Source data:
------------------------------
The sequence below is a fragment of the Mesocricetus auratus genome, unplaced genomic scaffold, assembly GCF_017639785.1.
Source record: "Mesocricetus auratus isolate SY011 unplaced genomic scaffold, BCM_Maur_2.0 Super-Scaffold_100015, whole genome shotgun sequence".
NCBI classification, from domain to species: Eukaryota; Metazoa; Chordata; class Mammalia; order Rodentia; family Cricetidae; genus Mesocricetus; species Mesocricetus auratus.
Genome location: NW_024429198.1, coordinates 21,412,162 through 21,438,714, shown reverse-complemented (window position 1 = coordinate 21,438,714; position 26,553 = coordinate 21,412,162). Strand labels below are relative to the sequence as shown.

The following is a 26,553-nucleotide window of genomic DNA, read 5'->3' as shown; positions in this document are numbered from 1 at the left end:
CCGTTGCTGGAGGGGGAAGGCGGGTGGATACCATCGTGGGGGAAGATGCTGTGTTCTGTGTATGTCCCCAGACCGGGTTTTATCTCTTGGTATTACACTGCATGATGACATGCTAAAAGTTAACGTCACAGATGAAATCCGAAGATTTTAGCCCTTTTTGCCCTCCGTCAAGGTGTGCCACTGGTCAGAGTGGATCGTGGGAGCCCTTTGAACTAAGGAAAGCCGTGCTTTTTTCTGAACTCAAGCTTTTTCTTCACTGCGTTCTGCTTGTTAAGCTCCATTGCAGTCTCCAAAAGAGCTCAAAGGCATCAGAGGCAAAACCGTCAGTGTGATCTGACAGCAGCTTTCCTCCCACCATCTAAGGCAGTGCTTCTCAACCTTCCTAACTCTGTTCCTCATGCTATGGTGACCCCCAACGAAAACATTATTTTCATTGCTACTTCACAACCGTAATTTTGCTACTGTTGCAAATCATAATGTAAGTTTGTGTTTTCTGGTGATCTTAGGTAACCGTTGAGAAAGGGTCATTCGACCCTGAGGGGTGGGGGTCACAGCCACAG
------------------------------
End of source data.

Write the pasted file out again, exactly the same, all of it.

The sequence below is a fragment of the Mesocricetus auratus genome, unplaced genomic scaffold, assembly GCF_017639785.1.
Source record: "Mesocricetus auratus isolate SY011 unplaced genomic scaffold, BCM_Maur_2.0 Super-Scaffold_100015, whole genome shotgun sequence".
NCBI classification, from domain to species: Eukaryota; Metazoa; Chordata; class Mammalia; order Rodentia; family Cricetidae; genus Mesocricetus; species Mesocricetus auratus.
Genome location: NW_024429198.1, coordinates 21,412,162 through 21,438,714, shown reverse-complemented (window position 1 = coordinate 21,438,714; position 26,553 = coordinate 21,412,162). Strand labels below are relative to the sequence as shown.

The following is a 26,553-nucleotide window of genomic DNA, read 5'->3' as shown; positions in this document are numbered from 1 at the left end:
CCGTTGCTGGAGGGGGAAGGCGGGTGGATACCATCGTGGGGGAAGATGCTGTGTTCTGTGTATGTCCCCAGACCGGGTTTTATCTCTTGGTATTACACTGCATGATGACATGCTAAAAGTTAACGTCACAGATGAAATCCGAAGATTTTAGCCCTTTTTGCCCTCCGTCAAGGTGTGCCACTGGTCAGAGTGGATCGTGGGAGCCCTTTGAACTAAGGAAAGCCGTGCTTTTTTCTGAACTCAAGCTTTTTCTTCACTGCGTTCTGCTTGTTAAGCTCCATTGCAGTCTCCAAAAGAGCTCAAAGGCATCAGAGGCAAAACCGTCAGTGTGATCTGACAGCAGCTTTCCTCCCACCATCTAAGGCAGTGCTTCTCAACCTTCCTAACTCTGTTCCTCATGCTATGGTGACCCCCAACGAAAACATTATTTTCATTGCTACTTCACAACCGTAATTTTGCTACTGTTGCAAATCATAATGTAAGTTTGTGTTTTCTGGTGATCTTAGGTAACCGTTGAGAAAGGGTCATTCGACCCTGAGGGGTGGGGGTCACAGCCACAG